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GI Film Festival Runs Through Sunday With Diverse Lineup

More than two dozen shorts, features, documentaries screen at Museum of Photographic Arts

Photo credit: GIFF

Van Anh Vo performing in "The Whistle Blower of My Lai," a documentary screening at this year's GI Film Festival San Diego.

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More than two dozen shorts, features, documentaries screen at the Museum of Photographic Arts

Aired: September 27, 2019 | Transcript

The fifth annual GI Film Festival San Diego opens Tuesday night and continues through Sunday.

If you expect a GI Film Festival to only be films about soldiers and war think again. It’s much more, showcasing 34 shorts, documentaries and features plus 13-panel discussions with filmmakers and experts on a broad range of subjects. As you would expect these are films by and about soldiers but the range of stories and topics are broad.

There is "Mosul" by Daniel Gabriel about the battle to reclaim Iraq’s second-largest city from the Islamic State (ISIS) in 2017. But you can also find Jason Maris and Danielle Bernstein's "Homemade" that follows the 6-year journey of a combat-wounded and highly decorated Force Reconnaissance Marine as he navigates life after war.

Another surprising and outstanding film is Devin Scott's short “The Man I Want to Be” that uses a first-person narrative and 8mm home movies to craft a story about a young boy growing up gay in the 1970s and not knowing how his colonel father might react to that.

The festival also showcases the role the arts can play in processing something as horrific as the My Lai Massacre that happened during the Vietnam War.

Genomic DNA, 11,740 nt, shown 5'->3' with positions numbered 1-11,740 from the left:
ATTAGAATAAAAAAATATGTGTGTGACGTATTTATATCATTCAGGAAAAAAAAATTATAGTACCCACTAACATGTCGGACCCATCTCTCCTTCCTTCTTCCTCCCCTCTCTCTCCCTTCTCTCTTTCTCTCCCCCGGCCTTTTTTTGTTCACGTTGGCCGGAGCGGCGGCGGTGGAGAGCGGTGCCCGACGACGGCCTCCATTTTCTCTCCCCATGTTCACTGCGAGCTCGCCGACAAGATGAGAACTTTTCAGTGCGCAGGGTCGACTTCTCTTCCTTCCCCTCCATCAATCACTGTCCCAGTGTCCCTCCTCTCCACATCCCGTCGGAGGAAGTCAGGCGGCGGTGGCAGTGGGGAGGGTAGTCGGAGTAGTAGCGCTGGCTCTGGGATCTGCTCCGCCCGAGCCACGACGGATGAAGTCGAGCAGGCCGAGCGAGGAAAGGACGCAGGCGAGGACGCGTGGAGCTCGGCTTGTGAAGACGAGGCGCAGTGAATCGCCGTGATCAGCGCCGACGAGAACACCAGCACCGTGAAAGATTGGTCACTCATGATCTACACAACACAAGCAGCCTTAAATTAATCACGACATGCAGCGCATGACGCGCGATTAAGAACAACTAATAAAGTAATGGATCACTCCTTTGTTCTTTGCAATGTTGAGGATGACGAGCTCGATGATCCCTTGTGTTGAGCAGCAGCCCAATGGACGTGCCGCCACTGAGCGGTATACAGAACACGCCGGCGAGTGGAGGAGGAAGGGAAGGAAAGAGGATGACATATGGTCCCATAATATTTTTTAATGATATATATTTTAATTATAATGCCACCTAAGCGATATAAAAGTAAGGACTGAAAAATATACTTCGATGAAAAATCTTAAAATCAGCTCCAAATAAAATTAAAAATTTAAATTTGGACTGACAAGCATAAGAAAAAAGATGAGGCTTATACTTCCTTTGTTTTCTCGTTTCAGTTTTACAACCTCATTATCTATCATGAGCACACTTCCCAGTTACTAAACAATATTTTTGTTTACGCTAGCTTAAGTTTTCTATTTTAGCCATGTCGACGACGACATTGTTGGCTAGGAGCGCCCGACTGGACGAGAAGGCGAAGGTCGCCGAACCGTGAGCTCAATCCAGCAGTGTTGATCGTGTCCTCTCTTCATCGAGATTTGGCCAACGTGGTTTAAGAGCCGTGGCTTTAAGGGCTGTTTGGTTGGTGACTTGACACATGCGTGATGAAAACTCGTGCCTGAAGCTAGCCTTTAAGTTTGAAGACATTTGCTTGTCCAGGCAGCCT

David Harrington of the Kronos Quartet, composer Jonathan Berger, novelist Harriet Scott Chessman, and singer Rinde Eckert all came of age during the 1960s with the Vietnam War as a defining event in their young lives. Together they crafted a new music opera, with musician Van-Anh Vo, to explore the tragedy of My Lai through Hugh Thompson’s ethical decision to act. The documentary screens as part of a sidebar called Healing Arts and reveals how art can provide a whole new dimension to our understanding of the Vietnam War.

Connie Fields' "The Whistleblower of My Lai" exemplifies the amazing diversity and depth of the festival. It provides insights not only into events of the Vietnam War but also into the creative process, exploring how even the instruments used can connect to the themes and meaning of the work created.

I will be at the screening to host a post-film discussion.

The GI Film Festival continues through Sunday.

Listen to this story by Beth Accomando.

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